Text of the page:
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PBS documentary on Emma Goldman based on Berkeley’s extensive archival holdings

| 08 April 2004

 



Punished for speaking out against a government at war, Emma Goldman was deported by the U.S. to her native Russia in 1919.


A Berkeley research unit plays a role in Emma Goldman, a documentary being broadcast on the Public Broadcasting Service (PBS) next week.

The Emma Goldman Papers Project opened its doors to the filmmakers, providing research materials and information contained in the film, said Barry Pateman, an historian and associate editor with the campus-based resource. Since 1980, the project has collected and edited tens of thousands of documents about Goldman. Later this year, the University of California Press is publishing Making Speech Free, the second in a four-volume “Documentary History of the American Years” series about Goldman produced by the project. The first volume, Made for America, 1890-1901, was published last year.

The 90-minute film, airing on PBS at 9 p.m. on Monday, April 12, is part of the “American Experience” series on that network. It tells the story of the anarchist writer and lecturer who spoke fearlessly in support of free speech, birth control, women’s rights, and labor. Goldman spoke out against government and big business, but it was her forthright opposition to war in general and World War I in particular, along with her protest against the draft, that led to her deportation as the so-called “most dangerous anarchist in America.” Ordered back to her native Russia in 1919, she returned just once to the United States before her death in Toronto in 1940.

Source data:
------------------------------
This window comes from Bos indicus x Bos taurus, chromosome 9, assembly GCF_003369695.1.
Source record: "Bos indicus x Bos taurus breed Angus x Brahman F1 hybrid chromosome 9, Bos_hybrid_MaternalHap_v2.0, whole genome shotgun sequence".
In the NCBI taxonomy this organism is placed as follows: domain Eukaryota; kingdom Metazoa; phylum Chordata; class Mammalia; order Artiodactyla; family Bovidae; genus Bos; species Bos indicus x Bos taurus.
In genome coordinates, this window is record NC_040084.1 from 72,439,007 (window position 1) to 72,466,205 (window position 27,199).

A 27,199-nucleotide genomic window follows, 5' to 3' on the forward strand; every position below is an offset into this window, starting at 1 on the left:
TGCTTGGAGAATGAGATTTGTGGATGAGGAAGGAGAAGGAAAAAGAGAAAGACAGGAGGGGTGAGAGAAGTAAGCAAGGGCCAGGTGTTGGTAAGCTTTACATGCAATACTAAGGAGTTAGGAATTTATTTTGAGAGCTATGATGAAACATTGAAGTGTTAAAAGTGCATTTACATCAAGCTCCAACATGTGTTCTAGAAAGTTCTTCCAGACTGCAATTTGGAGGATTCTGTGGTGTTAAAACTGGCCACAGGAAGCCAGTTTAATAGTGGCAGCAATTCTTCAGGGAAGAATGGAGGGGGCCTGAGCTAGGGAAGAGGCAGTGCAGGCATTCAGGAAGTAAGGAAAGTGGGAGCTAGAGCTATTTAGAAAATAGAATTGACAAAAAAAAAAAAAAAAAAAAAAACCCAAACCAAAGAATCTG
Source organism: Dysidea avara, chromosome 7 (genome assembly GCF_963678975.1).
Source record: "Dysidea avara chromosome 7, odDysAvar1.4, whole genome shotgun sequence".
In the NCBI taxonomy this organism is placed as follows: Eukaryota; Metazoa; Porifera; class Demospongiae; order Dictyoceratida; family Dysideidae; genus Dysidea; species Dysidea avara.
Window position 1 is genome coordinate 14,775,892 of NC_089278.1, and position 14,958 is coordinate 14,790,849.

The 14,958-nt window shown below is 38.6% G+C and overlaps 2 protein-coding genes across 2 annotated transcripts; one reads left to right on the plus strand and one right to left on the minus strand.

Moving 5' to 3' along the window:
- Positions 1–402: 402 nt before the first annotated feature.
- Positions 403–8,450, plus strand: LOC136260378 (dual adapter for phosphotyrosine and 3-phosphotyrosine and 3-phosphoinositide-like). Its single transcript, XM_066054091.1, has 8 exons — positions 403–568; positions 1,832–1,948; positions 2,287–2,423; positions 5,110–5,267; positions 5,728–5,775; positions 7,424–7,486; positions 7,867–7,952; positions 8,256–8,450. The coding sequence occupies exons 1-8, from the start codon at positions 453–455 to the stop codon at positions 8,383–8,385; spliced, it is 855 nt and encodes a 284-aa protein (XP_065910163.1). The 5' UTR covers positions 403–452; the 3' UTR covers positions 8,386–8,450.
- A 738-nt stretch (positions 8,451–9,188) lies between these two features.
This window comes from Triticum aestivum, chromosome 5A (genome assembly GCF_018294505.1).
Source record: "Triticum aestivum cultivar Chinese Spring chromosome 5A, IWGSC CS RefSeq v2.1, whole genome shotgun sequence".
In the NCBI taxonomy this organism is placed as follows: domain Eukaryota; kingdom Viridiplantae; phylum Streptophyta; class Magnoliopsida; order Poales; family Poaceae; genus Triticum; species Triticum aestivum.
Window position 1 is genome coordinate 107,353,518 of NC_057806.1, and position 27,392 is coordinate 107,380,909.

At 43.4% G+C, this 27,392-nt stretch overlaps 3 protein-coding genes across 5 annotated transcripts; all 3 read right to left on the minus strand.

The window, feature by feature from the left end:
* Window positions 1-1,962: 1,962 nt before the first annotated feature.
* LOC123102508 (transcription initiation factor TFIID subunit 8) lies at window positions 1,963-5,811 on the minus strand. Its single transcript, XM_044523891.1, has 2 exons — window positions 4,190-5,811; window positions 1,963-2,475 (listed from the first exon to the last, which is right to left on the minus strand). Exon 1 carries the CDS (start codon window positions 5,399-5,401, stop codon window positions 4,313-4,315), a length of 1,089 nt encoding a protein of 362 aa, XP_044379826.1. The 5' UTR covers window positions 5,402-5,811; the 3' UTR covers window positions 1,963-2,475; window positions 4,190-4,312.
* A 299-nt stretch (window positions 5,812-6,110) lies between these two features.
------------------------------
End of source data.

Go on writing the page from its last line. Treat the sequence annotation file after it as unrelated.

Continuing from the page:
Pateman said director Mel Bucklin visited the Emma Goldman Papers Project in 1997 to review the documents and photographic material deposited there and to interview all project editors in preparation for her initial grant proposals seeking underwriting for the documentary. Excerpts from an extensive interview with Pateman are also interspersed throughout the film, and he is credited as one of its advisers.

Candace Falk, the founding director and editor of the Emma Goldman Papers, said she is thrilled that the project’s work of the last 25 years has helped lay the foundation for bringing Goldman firmly back into the “American experience.” Falk noted that another documentary, Anarchist Guest by Coleman Romalis, which aired last year in the United States and Canada, also relied heavily on the Emma Goldman Papers’ archives and on staff interviews.

“I hope the gathering interest represented by the upcoming ‘American Experience’ feature on Emma Goldman marks a new wave of interest in one of the most eloquent women of the 20th century — one whose whose words continue to resonate and inspire — especially now,” Falk said.

For more information about the Emma Goldman Papers Project, including images and selections from her writings, visit sunsite.berkeley.edu/Goldman/.